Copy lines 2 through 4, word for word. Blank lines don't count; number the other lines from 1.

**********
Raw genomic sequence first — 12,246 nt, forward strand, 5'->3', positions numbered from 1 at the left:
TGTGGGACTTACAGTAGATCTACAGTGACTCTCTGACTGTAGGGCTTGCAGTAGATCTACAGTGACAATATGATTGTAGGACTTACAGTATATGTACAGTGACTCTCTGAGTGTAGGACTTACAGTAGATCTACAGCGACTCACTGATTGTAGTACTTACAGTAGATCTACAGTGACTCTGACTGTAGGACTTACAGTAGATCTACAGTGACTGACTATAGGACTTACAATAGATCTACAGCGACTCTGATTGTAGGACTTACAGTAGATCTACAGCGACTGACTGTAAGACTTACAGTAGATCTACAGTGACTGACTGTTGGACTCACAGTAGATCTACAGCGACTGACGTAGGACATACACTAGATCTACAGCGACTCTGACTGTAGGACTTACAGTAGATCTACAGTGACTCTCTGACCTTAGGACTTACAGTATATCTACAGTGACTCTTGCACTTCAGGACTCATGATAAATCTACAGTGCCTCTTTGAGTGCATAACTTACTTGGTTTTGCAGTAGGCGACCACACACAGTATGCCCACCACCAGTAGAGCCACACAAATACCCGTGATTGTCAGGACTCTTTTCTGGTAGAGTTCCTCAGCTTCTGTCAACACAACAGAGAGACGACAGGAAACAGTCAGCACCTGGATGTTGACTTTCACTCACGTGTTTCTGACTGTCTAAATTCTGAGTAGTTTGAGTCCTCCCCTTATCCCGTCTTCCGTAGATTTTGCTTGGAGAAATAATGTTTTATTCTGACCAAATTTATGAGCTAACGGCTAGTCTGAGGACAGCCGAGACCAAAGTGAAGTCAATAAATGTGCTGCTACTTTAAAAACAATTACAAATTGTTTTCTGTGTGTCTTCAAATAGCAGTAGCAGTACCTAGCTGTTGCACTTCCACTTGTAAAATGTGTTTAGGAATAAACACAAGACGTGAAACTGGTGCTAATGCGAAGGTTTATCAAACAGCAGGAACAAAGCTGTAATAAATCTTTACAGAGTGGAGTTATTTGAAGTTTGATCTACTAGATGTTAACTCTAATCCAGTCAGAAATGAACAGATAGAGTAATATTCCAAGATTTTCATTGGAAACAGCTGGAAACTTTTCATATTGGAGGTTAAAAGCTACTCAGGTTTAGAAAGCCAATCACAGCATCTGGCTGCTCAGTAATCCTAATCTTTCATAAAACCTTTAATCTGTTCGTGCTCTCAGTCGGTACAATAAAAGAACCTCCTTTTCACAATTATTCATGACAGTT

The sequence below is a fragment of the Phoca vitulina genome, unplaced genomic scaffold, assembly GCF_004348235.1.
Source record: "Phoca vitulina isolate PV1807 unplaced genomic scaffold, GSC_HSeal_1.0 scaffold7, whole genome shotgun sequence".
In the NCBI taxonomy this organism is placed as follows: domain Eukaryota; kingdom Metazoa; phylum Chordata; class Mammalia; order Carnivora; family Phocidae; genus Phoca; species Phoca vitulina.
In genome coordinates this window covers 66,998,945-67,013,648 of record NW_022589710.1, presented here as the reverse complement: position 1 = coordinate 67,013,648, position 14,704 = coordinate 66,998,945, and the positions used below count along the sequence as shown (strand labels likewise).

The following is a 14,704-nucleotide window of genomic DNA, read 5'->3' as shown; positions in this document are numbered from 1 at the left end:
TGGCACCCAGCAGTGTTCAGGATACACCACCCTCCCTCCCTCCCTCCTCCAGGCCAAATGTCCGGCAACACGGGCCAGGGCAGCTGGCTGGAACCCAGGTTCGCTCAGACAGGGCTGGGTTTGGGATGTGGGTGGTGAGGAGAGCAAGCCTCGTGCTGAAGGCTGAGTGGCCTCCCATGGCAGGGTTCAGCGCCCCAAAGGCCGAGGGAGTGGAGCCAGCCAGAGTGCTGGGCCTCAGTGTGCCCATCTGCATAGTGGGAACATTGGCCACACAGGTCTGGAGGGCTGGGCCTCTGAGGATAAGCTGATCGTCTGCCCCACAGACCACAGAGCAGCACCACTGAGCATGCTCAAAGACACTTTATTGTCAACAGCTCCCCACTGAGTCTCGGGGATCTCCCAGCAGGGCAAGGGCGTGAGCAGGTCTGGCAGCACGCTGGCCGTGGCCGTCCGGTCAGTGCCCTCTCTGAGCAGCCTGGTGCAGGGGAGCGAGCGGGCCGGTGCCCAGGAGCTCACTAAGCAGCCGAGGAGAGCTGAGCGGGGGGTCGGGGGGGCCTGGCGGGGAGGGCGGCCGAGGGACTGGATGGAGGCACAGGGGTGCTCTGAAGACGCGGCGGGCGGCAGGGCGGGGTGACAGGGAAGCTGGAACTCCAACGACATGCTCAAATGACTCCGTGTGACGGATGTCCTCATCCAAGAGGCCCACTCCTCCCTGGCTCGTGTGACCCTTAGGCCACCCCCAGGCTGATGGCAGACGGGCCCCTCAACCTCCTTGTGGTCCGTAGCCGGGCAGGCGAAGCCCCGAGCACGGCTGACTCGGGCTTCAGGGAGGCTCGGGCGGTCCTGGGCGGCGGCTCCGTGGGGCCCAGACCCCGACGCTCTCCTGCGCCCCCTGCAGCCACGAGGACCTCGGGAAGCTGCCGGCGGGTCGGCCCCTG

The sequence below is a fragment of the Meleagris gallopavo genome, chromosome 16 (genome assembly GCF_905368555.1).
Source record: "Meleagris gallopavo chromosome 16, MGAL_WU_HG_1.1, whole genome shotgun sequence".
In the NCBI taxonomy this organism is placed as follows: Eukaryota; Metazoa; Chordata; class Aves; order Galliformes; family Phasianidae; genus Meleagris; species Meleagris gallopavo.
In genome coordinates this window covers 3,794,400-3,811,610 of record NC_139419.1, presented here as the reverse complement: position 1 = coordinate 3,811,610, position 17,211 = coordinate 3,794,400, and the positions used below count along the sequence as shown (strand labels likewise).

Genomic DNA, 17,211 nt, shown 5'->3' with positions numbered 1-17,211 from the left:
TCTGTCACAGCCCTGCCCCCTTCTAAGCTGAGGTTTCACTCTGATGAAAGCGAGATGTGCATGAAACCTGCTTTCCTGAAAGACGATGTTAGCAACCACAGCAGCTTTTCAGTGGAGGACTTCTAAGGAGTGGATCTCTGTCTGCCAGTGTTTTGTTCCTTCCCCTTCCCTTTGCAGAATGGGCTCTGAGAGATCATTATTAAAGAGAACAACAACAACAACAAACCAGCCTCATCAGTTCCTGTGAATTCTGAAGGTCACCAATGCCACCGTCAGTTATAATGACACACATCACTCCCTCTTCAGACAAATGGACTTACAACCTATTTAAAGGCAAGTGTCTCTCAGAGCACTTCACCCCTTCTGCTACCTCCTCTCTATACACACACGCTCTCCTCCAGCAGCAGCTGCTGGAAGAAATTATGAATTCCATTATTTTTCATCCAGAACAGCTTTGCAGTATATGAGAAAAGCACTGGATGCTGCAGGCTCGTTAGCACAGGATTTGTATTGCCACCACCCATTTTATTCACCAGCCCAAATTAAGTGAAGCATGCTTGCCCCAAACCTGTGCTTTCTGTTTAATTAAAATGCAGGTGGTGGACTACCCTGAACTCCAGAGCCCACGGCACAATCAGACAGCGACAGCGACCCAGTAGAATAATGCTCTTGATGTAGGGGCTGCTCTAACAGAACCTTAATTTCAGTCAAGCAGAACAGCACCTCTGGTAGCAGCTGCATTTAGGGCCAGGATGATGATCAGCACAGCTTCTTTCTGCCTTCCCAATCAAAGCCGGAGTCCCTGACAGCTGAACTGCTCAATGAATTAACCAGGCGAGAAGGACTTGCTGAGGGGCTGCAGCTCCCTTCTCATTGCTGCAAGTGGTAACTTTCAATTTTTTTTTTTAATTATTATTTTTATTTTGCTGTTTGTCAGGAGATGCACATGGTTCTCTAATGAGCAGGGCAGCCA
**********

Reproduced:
TGTGGGACTTACAGTAGATCTACAGTGACTCTCTGACTGTAGGGCTTGCAGTAGATCTACAGTGACAATATGATTGTAGGACTTACAGTATATGTACAGTGACTCTCTGAGTGTAGGACTTACAGTAGATCTACAGCGACTCACTGATTGTAGTACTTACAGTAGATCTACAGTGACTCTGACTGTAGGACTTACAGTAGATCTACAGTGACTGACTATAGGACTTACAATAGATCTACAGCGACTCTGATTGTAGGACTTACAGTAGATCTACAGCGACTGACTGTAAGACTTACAGTAGATCTACAGTGACTGACTGTTGGACTCACAGTAGATCTACAGCGACTGACGTAGGACATACACTAGATCTACAGCGACTCTGACTGTAGGACTTACAGTAGATCTACAGTGACTCTCTGACCTTAGGACTTACAGTATATCTACAGTGACTCTTGCACTTCAGGACTCATGATAAATCTACAGTGCCTCTTTGAGTGCATAACTTACTTGGTTTTGCAGTAGGCGACCACACACAGTATGCCCACCACCAGTAGAGCCACACAAATACCCGTGATTGTCAGGACTCTTTTCTGGTAGAGTTCCTCAGCTTCTGTCAACACAACAGAGAGACGACAGGAAACAGTCAGCACCTGGATGTTGACTTTCACTCACGTGTTTCTGACTGTCTAAATTCTGAGTAGTTTGAGTCCTCCCCTTATCCCGTCTTCCGTAGATTTTGCTTGGAGAAATAATGTTTTATTCTGACCAAATTTATGAGCTAACGGCTAGTCTGAGGACAGCCGAGACCAAAGTGAAGTCAATAAATGTGCTGCTACTTTAAAAACAATTACAAATTGTTTTCTGTGTGTCTTCAAATAGCAGTAGCAGTACCTAGCTGTTGCACTTCCACTTGTAAAATGTGTTTAGGAATAAACACAAGACGTGAAACTGGTGCTAATGCGAAGGTTTATCAAACAGCAGGAACAAAGCTGTAATAAATCTTTACAGAGTGGAGTTATTTGAAGTTTGATCTACTAGATGTTAACTCTAATCCAGTCAGAAATGAACAGATAGAGTAATATTCCAAGATTTTCATTGGAAACAGCTGGAAACTTTTCATATTGGAGGTTAAAAGCTACTCAGGTTTAGAAAGCCAATCACAGCATCTGGCTGCTCAGTAATCCTAATCTTTCATAAAACCTTTAATCTGTTCGTGCTCTCAGTCGGTACAATAAAAGAACCTCCTTTTCACAATTATTCATGACAGTT

The sequence below is a fragment of the Phoca vitulina genome, unplaced genomic scaffold, assembly GCF_004348235.1.
Source record: "Phoca vitulina isolate PV1807 unplaced genomic scaffold, GSC_HSeal_1.0 scaffold7, whole genome shotgun sequence".